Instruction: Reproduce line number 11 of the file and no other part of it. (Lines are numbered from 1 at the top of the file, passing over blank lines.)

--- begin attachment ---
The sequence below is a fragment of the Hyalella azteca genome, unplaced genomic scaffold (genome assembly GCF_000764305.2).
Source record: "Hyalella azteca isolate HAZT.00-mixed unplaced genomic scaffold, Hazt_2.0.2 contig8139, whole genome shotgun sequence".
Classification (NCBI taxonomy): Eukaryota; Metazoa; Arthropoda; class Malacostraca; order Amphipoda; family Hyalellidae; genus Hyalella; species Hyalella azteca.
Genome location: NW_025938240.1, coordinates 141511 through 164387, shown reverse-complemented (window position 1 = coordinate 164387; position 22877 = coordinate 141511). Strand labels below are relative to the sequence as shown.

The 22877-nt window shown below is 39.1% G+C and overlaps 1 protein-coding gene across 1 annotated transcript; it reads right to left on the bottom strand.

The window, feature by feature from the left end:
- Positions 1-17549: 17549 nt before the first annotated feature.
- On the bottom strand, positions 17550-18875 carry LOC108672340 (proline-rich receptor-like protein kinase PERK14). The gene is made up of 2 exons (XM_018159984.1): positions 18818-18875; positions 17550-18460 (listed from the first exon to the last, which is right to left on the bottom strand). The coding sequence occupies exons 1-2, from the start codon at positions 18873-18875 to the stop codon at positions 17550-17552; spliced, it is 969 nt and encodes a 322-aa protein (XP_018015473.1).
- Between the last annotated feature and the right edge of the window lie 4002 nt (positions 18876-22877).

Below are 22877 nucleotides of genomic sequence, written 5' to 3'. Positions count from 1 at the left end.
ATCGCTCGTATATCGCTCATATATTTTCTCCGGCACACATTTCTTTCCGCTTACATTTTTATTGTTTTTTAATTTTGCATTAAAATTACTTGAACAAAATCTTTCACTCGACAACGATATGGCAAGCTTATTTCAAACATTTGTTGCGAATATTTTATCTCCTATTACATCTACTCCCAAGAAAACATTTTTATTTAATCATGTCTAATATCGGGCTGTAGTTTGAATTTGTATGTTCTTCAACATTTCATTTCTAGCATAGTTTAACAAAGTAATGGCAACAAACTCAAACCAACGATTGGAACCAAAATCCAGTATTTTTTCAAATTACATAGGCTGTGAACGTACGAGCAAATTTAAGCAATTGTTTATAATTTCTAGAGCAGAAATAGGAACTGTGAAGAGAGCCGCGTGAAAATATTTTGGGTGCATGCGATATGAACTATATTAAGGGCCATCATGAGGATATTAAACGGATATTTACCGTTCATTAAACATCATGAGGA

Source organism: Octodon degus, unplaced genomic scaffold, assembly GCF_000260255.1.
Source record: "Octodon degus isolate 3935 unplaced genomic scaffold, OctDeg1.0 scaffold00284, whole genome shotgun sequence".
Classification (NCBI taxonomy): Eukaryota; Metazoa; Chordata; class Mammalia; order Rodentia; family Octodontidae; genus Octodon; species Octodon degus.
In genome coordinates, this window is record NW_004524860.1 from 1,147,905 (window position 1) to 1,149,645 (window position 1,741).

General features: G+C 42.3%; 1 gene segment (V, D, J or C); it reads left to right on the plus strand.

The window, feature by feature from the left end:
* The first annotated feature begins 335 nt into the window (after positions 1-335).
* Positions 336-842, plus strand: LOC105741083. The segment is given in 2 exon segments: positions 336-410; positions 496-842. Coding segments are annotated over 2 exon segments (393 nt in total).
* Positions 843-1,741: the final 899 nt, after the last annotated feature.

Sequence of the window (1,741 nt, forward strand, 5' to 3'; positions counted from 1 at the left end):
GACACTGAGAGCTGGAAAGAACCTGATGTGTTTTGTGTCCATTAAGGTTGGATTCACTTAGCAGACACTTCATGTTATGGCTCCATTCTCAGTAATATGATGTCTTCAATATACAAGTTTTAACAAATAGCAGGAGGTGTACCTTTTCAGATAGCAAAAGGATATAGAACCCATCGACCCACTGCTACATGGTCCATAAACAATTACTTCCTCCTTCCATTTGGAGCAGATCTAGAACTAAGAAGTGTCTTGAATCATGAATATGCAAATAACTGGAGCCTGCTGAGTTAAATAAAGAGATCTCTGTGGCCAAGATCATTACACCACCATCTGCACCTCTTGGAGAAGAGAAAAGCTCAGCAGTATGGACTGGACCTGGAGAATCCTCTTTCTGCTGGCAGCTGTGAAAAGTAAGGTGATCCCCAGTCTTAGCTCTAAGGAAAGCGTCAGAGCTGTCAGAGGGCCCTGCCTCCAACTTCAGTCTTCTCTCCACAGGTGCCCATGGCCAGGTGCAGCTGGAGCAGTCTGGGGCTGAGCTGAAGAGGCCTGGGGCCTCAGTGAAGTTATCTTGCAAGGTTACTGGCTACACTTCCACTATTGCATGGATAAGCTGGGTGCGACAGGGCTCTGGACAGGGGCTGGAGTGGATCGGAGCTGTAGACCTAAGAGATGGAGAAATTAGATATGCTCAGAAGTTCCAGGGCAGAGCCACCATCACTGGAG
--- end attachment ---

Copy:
ATCGCTCGTATATCGCTCATATATTTTCTCCGGCACACATTTCTTTCCGCTTACATTTTTATTGTTTTTTAATTTTGCATTAAAATTACTTGAACAAAATCTTTCACTCGACAACGATATGGCAAGCTTATTTCAAACATTTGTTGCGAATATTTTATCTCCTATTACATCTACTCCCAAGAAAACATTTTTATTTAATCATGTCTAATATCGGGCTGTAGTTTGAATTTGTATGTTCTTCAACATTTCATTTCTAGCATAGTTTAACAAAGTAATGGCAACAAACTCAAACCAACGATTGGAACCAAAATCCAGTATTTTTTCAAATTACATAGGCTGTGAACGTACGAGCAAATTTAAGCAATTGTTTATAATTTCTAGAGCAGAAATAGGAACTGTGAAGAGAGCCGCGTGAAAATATTTTGGGTGCATGCGATATGAACTATATTAAGGGCCATCATGAGGATATTAAACGGATATTTACCGTTCATTAAACATCATGAGGA